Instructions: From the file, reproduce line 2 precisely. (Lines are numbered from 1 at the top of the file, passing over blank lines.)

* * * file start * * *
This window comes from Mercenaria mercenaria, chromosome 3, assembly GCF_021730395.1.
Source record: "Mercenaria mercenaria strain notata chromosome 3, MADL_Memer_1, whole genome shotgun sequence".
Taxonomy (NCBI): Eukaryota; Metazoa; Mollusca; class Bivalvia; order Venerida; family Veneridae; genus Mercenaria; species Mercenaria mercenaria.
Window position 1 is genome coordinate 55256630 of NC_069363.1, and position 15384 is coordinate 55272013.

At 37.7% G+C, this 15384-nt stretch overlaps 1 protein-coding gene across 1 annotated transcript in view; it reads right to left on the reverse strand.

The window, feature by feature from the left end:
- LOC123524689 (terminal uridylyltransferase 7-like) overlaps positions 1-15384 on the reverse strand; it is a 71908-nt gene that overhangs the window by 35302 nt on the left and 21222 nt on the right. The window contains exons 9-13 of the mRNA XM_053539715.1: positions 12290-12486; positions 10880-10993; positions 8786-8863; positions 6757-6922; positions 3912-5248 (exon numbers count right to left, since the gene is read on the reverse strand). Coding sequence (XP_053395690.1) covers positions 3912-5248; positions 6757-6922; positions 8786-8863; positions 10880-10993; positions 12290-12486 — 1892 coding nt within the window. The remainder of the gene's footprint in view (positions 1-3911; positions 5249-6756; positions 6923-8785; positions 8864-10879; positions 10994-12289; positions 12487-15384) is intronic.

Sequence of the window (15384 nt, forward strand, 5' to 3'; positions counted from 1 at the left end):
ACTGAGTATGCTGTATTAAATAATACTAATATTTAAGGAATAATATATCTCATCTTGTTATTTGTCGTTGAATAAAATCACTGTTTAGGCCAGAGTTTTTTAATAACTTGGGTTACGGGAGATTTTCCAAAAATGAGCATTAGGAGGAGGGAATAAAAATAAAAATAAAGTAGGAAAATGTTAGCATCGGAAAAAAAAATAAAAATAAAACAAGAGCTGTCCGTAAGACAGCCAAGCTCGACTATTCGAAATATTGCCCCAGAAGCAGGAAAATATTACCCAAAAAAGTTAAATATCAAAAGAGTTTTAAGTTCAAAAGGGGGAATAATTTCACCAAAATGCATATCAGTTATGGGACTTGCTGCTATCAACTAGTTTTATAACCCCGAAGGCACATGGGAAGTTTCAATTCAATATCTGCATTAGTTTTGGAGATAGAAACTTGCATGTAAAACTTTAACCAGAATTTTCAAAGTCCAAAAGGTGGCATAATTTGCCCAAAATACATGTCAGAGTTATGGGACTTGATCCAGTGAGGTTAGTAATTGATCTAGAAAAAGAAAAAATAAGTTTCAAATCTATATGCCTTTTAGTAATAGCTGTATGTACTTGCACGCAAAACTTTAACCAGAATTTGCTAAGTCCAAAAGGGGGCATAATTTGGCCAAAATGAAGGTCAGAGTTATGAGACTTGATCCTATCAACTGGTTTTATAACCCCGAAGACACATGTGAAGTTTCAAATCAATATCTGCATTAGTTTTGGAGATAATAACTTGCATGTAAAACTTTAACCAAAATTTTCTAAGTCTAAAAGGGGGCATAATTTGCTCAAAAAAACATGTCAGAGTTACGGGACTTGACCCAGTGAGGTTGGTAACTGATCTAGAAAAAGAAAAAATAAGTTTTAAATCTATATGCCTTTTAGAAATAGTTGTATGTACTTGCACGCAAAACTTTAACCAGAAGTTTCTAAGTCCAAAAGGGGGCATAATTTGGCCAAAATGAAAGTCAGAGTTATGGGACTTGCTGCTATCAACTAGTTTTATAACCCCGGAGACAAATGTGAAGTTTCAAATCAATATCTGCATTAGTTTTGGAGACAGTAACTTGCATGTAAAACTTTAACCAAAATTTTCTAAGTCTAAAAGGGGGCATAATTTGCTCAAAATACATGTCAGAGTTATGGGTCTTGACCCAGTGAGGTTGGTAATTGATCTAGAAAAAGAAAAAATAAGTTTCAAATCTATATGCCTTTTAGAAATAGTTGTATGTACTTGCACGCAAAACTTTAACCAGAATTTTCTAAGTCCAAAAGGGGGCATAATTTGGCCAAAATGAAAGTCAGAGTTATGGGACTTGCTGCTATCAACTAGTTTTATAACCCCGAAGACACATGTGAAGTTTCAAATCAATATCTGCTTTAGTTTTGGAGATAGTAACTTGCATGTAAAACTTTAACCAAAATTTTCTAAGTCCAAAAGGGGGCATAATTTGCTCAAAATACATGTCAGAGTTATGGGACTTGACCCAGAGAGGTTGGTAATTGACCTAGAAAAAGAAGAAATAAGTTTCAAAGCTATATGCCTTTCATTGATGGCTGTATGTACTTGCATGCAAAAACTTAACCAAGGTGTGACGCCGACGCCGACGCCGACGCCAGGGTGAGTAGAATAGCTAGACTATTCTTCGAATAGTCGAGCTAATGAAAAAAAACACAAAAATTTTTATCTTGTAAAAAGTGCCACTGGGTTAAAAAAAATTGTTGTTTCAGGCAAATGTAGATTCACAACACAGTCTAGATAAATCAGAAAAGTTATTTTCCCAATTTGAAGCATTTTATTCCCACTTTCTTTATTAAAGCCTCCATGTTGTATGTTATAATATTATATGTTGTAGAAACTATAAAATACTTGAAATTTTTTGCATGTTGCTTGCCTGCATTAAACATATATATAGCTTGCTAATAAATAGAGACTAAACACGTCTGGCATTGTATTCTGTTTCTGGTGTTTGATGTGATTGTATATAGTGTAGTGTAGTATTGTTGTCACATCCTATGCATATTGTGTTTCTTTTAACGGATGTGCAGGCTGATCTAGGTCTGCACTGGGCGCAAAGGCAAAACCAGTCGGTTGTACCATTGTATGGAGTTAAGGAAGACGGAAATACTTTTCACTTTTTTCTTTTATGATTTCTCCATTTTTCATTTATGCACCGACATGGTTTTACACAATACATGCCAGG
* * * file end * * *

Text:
Source record: "Mercenaria mercenaria strain notata chromosome 3, MADL_Memer_1, whole genome shotgun sequence".